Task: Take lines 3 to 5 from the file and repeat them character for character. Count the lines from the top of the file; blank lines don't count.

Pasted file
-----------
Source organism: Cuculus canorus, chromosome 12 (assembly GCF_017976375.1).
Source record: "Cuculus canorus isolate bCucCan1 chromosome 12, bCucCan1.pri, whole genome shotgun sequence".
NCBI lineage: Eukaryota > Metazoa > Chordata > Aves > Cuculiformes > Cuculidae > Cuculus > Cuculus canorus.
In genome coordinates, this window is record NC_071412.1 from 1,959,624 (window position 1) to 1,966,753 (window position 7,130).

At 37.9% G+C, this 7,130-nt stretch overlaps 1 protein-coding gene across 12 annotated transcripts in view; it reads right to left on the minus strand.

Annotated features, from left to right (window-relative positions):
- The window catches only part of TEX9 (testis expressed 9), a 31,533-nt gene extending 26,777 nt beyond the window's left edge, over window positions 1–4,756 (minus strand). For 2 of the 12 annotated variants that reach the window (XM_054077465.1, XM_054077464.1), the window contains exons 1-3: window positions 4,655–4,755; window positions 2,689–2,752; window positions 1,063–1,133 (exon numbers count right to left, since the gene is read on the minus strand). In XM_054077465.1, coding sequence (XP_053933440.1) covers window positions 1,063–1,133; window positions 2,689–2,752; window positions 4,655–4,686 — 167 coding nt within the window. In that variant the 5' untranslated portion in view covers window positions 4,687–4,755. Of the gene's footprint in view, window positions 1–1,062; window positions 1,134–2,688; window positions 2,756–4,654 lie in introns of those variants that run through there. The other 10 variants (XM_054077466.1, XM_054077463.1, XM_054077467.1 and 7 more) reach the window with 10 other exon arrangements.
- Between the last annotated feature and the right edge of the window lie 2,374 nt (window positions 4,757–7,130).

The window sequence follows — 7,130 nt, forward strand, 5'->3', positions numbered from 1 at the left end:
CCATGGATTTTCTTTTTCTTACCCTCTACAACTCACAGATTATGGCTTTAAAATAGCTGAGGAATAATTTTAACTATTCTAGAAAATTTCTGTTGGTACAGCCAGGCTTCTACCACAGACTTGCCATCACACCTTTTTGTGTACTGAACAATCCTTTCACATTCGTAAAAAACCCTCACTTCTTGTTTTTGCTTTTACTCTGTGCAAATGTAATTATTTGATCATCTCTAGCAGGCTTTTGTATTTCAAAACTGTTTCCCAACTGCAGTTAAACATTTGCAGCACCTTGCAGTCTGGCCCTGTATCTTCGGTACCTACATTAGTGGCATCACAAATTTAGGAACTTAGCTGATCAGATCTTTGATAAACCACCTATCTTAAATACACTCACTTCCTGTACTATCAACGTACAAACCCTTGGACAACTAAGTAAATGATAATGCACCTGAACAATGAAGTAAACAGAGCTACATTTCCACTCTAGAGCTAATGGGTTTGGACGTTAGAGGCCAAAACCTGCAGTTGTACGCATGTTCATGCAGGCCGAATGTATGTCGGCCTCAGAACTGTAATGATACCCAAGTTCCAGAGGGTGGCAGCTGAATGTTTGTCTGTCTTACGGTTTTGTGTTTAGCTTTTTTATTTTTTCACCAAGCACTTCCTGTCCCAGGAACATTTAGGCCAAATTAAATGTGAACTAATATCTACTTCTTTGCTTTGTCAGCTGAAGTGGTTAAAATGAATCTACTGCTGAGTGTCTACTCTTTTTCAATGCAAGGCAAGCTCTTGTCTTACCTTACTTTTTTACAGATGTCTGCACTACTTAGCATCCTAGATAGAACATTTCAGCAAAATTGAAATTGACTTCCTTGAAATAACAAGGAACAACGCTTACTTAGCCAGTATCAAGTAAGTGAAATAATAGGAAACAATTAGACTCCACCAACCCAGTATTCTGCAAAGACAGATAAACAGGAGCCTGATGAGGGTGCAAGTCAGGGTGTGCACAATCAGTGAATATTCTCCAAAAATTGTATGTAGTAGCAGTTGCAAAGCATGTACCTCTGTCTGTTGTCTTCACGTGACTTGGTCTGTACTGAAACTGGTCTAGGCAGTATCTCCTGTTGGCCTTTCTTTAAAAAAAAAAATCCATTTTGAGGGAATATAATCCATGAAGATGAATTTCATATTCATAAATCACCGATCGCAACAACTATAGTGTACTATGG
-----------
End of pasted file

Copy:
NCBI lineage: Eukaryota > Metazoa > Chordata > Aves > Cuculiformes > Cuculidae > Cuculus > Cuculus canorus.
In genome coordinates, this window is record NC_071412.1 from 1,959,624 (window position 1) to 1,966,753 (window position 7,130).

At 37.9% G+C, this 7,130-nt stretch overlaps 1 protein-coding gene across 12 annotated transcripts in view; it reads right to left on the minus strand.